FROM Glenn Frankel
'The Searchers' in History and on Screen On a Spring day in Texas in 1836, a band of Comanche raiders attacked a white settlement and made off with five captives, including nine-year-old Cynthia Ann Parker. She spent 25 years with the tribe before being forcibly "rescued" by her family. A new book follows the story from legend to novel to John Wayne movie . Glenn Frankel was a reporter and editor at the Washington Post for nearly 30 years. Now Director of the School of Journalism at the University of Texas at Austin, he's the author of the new book, The Searchers : The Making of an American Legend.
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Trump's new look at civil rights and global warming President Trump is reportedly ready to pull the US out of the Paris Agreement on Climate Change. We look at the possible consequences. On the second half of the program, we hear about cuts in Obama-Era civil rights programs called for by the Trump Administration's first budget plan.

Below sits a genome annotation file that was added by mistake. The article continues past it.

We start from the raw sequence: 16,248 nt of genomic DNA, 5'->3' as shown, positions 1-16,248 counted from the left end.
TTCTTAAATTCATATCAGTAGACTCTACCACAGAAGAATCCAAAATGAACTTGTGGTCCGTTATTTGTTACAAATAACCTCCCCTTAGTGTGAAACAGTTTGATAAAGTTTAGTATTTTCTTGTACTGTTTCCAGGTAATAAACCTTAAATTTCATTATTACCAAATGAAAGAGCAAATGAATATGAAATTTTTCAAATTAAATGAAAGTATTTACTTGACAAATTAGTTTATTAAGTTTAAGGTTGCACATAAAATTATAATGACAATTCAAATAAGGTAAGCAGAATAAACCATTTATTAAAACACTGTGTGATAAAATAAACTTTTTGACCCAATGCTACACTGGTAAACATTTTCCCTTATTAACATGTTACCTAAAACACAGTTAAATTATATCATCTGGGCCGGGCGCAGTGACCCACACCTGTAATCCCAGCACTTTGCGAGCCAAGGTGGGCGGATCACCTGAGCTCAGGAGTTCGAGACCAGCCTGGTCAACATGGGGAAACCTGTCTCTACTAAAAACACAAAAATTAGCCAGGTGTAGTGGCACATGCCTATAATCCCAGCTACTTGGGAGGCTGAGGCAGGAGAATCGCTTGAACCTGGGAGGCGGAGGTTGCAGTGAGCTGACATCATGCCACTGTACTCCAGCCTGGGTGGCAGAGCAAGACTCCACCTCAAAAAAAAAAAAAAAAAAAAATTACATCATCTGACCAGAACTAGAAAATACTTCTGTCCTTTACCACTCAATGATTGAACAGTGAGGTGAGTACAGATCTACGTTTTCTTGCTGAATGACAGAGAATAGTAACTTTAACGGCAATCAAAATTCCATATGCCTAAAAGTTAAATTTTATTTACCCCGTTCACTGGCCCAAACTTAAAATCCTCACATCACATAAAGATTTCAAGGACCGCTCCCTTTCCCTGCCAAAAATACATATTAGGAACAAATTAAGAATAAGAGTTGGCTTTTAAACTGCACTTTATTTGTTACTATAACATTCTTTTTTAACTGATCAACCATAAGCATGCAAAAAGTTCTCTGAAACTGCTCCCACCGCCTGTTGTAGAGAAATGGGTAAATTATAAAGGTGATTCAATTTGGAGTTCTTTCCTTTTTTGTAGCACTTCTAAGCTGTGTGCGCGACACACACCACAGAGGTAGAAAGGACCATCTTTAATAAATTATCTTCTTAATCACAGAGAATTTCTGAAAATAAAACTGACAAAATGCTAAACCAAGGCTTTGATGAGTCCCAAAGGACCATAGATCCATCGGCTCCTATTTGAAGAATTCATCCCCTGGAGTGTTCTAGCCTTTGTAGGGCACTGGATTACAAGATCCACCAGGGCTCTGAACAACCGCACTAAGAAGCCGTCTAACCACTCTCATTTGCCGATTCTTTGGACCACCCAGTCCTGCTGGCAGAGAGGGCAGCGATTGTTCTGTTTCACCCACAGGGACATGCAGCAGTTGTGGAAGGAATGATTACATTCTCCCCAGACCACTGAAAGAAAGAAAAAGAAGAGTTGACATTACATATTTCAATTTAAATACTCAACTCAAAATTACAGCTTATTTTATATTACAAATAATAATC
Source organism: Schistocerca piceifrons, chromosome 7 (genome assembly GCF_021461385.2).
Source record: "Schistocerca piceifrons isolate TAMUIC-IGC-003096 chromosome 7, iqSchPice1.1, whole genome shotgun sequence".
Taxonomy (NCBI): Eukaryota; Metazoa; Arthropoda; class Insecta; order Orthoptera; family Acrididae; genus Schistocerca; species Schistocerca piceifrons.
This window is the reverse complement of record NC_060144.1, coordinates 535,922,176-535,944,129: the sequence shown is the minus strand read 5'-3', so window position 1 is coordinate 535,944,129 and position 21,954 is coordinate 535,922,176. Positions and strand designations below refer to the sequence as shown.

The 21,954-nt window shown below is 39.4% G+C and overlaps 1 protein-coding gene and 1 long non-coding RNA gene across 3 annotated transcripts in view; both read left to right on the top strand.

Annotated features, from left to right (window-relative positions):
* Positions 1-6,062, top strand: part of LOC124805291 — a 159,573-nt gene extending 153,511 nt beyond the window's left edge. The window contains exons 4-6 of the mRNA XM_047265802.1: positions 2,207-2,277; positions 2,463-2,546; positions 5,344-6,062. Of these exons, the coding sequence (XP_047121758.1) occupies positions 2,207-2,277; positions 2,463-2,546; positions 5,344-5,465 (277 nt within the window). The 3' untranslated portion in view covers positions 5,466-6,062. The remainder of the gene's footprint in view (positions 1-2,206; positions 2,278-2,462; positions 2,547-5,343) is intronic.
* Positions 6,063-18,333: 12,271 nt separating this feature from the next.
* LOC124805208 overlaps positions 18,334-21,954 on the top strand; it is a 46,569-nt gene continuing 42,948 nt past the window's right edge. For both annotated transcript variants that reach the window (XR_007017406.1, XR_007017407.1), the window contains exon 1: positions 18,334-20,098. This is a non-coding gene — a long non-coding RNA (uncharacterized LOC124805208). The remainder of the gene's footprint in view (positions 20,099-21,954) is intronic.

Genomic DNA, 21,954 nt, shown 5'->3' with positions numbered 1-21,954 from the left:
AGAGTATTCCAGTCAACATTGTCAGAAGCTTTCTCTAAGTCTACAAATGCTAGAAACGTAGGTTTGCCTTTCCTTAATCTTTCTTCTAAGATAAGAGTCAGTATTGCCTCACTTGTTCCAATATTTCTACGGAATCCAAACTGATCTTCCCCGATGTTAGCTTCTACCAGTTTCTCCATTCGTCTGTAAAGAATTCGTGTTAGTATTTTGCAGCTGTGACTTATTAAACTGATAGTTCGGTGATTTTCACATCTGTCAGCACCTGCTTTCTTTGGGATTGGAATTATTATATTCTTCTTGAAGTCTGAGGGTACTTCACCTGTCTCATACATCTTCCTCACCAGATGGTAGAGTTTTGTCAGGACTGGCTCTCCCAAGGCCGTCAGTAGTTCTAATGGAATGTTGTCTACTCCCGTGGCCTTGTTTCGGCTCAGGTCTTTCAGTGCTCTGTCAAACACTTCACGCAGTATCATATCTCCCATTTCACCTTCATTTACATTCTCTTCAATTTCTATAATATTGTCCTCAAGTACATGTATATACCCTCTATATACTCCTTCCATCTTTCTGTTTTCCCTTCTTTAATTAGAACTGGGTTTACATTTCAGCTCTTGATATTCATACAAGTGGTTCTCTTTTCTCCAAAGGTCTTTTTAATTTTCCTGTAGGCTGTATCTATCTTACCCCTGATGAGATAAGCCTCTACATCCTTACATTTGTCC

Will the Senate write a healthcare bill in secret? While Democrats and Republicans argue White House relations with Russia, another question is being decided behind closed doors: who gets help buying health insurance and who doesn't? We hear how the pros and cons are being shrouded in secrecy.
What happens when America retreats from the world? Is President Trump taking his "America First" agenda to extremes, withdrawing the country from the international stage on trade and climate change, distancing America from its traditional allies across the Atlantic and even threatening to physically isolate the country through the building of a wall along its southern border? León Krauze guest hosts.